Nick Caldwell

@nickcaldwell

Breaking in to public speaking

2017 badge pile

Last year I committed to a seemingly simple /dev/color goal for myself: do more public speaking.

Now, I thought I was a pretty good presenter because I’d done hundreds of internal presentations at work. But what I really wanted to do was presentations that would be visible to the world. Why? Well the easy half-answer is to say that it’s part of my job. When you make the transition into an executive role, one responsibility you pick up is the need to represent your company and become more “outward facing.” But that isn’t the whole story.

To be honest, I just think it’s fun! Nothing beats the adrenaline rush of presenting a topic you’re passionate about, especially when you can connect with the audience and squarely land your messages. People who are really into public speaking will all tell you the same thing: we do it for the love of performing, sharing, and inspiring!

It took some time to figure out how to break into the public speaking circuit, but in 2017 I had the opportunity to speak at more than 20 conferences and events! That’s up from about 5 in 2016. If you want to know how, keep on reading.

Breaking in

When I worked at Microsoft, getting a speaking gig was pretty straightforward: wait around until the next regularly scheduled press event, executive briefing, sponsored conference, or what-have-you and expect to be given a time slot. Big companies have their perks. But when I moved to the Bay Area and switched jobs last year things got a little harder.

Generally, to get invited to a speaking event you must have had experience at a speaking event. Catch-22! And although I’d done plenty of talks at Microsoft-sponsored events, this didn’t seem to count as “real world” experience when I applied to speak at conferences in the Bay Area. So, when I first reached out to conference organizers, the general response I got was along the lines of, “who are you and why should I care?”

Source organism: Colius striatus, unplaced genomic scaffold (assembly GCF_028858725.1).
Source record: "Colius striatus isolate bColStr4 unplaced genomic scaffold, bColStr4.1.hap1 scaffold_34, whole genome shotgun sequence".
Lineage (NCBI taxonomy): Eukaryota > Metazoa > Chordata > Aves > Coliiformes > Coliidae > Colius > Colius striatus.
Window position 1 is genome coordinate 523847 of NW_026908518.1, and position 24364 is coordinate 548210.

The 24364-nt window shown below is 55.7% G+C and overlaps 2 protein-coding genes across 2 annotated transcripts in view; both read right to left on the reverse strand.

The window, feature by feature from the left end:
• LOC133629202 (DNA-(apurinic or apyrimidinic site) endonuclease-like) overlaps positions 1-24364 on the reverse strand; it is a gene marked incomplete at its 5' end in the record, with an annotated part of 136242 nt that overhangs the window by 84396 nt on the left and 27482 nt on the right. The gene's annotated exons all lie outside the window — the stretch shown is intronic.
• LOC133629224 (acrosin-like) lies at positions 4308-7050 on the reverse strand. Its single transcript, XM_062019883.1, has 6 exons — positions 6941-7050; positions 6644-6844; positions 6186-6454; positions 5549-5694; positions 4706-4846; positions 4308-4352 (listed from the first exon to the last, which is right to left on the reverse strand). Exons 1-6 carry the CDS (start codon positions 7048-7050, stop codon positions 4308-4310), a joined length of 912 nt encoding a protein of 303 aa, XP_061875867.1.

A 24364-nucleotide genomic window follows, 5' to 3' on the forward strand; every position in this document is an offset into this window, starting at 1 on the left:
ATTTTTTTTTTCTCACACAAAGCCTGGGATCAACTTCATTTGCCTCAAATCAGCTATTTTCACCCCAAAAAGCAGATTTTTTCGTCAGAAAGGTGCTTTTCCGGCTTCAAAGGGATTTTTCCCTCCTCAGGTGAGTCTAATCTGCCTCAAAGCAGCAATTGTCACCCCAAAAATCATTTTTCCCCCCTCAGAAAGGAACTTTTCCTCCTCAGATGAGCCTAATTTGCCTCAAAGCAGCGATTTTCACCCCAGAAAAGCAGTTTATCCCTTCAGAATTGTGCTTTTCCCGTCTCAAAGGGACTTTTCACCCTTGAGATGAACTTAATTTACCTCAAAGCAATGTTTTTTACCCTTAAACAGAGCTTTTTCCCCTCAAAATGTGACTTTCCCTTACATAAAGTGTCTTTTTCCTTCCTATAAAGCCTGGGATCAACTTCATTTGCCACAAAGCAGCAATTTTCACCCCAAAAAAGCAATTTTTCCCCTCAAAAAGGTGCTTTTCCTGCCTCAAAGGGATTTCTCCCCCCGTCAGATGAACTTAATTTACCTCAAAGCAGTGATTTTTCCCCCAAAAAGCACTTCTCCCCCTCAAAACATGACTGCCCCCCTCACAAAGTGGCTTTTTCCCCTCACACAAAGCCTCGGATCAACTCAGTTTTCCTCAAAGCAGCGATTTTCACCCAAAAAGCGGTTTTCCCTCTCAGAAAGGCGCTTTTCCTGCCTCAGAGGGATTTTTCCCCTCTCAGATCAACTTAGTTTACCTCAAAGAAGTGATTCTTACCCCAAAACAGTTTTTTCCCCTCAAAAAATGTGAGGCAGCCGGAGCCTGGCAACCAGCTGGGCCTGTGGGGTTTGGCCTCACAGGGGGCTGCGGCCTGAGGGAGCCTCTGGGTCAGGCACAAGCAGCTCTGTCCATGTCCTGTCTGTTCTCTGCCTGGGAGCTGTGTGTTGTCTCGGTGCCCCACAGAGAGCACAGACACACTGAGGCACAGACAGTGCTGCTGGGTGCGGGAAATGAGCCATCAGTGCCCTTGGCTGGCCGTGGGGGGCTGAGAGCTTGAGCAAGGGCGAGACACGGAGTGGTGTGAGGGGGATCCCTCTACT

Doesn’t count as speaking experience in the Bay Area. Should have worn a hoodie.

I was undeterred. As an engineer with a knack for breaking large problems into subproblems, my approach was practical:

a) There are only so many events happening where I’d be an appropriate speaker. Find them. 
b) Event coordinators need catchy topics to sell tickets. Create them.
c) Whatever I did should be repeatable and ideally get easier over time.

Let’s solve for a, b, and c.

Where do you even apply?

Since opportunities weren't exactly landing in my lap, the first thing I decided to do was figure out how the application process works.

Techmeme calendar is a pretty good starting point

Unfortunately, there is no one place where you can get a list of all the upcoming speaking opportunities. A friend recommended I look at Techmeme.com which does a great job of listing many of the larger events. Check that out and you’ll see more than 100 upcoming conferences — a buffet of opportunity. The problem is that conference sites often make the speaker application pages difficult to find.